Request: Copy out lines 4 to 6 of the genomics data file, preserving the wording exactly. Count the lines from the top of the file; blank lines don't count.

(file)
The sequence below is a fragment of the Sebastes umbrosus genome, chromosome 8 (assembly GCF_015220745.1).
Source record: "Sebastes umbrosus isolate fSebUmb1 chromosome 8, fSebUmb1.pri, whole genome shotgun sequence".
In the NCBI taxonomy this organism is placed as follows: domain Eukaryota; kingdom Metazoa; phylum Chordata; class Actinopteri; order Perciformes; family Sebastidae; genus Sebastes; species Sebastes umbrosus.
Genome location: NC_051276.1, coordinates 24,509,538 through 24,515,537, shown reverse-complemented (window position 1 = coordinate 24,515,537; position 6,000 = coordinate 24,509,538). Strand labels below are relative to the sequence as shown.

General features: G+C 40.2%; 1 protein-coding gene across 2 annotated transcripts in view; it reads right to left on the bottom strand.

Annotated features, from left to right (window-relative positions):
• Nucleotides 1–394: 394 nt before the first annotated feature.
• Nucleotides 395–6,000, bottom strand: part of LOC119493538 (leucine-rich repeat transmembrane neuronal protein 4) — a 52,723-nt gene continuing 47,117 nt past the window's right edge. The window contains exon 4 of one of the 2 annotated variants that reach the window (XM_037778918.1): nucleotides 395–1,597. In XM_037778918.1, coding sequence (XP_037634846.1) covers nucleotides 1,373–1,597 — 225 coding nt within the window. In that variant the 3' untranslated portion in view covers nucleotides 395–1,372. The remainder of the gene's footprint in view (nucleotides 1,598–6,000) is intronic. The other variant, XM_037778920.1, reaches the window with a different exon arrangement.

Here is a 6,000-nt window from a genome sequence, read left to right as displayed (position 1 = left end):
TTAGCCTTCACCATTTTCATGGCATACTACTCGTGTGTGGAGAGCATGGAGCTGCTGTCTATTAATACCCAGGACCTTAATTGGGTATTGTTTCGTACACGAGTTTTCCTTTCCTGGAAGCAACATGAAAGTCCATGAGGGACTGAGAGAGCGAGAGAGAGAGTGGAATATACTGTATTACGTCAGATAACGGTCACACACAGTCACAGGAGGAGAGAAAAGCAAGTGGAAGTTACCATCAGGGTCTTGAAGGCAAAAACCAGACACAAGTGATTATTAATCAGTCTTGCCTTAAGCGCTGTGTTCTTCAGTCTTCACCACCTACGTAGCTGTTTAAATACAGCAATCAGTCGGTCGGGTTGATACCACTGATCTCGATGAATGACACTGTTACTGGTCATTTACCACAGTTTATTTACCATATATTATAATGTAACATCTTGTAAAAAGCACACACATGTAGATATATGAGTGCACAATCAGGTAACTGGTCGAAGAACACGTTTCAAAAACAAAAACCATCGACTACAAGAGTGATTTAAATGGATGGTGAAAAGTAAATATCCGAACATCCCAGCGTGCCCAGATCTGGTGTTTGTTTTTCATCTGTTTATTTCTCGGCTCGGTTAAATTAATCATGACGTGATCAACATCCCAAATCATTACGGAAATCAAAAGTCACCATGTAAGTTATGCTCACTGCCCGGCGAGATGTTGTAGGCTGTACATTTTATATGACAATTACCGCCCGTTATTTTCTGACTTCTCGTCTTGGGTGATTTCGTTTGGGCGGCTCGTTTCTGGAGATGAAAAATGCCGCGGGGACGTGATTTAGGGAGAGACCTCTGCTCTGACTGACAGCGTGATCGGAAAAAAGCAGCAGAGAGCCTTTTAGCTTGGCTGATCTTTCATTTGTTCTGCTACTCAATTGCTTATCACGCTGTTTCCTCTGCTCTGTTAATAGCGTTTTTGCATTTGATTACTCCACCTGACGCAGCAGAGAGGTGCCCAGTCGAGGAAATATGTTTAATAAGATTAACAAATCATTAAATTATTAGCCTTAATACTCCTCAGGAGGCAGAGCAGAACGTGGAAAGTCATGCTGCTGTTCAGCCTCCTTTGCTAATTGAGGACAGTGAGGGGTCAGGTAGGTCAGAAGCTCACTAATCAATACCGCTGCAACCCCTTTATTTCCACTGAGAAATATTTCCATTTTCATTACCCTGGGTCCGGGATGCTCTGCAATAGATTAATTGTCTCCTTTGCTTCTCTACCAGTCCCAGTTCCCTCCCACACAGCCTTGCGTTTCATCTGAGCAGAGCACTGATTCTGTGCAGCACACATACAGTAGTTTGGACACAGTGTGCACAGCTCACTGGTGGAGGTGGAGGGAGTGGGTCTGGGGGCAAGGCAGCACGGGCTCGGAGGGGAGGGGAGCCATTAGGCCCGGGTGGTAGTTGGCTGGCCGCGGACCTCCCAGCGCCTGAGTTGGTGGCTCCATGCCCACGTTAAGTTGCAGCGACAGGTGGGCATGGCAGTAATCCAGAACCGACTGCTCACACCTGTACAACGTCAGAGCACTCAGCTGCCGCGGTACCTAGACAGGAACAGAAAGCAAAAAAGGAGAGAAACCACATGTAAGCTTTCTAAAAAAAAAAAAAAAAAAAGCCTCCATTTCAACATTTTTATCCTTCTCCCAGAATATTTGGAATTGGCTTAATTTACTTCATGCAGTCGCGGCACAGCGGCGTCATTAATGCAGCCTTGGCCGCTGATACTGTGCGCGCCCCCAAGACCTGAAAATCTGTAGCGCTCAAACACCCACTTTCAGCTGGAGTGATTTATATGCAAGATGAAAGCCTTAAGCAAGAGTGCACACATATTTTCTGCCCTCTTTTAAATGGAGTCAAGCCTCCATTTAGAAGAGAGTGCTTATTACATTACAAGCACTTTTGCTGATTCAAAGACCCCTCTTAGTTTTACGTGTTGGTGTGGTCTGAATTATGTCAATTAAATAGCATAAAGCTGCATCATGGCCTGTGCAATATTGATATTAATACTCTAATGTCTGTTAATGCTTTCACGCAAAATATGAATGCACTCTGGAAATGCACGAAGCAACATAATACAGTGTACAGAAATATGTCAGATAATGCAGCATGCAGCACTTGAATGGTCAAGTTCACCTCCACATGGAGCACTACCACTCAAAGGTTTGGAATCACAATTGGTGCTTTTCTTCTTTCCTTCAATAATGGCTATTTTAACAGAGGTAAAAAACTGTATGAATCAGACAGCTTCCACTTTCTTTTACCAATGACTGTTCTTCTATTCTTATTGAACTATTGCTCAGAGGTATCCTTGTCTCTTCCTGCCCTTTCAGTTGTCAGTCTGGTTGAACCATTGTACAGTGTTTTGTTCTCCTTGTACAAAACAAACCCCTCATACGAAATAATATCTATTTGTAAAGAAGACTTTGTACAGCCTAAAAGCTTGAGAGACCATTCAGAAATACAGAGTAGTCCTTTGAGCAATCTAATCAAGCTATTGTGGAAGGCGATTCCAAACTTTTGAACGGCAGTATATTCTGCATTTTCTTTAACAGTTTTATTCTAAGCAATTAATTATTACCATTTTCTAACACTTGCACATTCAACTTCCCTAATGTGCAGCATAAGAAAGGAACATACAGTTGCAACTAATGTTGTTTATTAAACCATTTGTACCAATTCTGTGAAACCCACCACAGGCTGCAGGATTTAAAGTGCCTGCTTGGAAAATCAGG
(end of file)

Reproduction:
Genome location: NC_051276.1, coordinates 24,509,538 through 24,515,537, shown reverse-complemented (window position 1 = coordinate 24,515,537; position 6,000 = coordinate 24,509,538). Strand labels below are relative to the sequence as shown.

General features: G+C 40.2%; 1 protein-coding gene across 2 annotated transcripts in view; it reads right to left on the bottom strand.

Annotated features, from left to right (window-relative positions):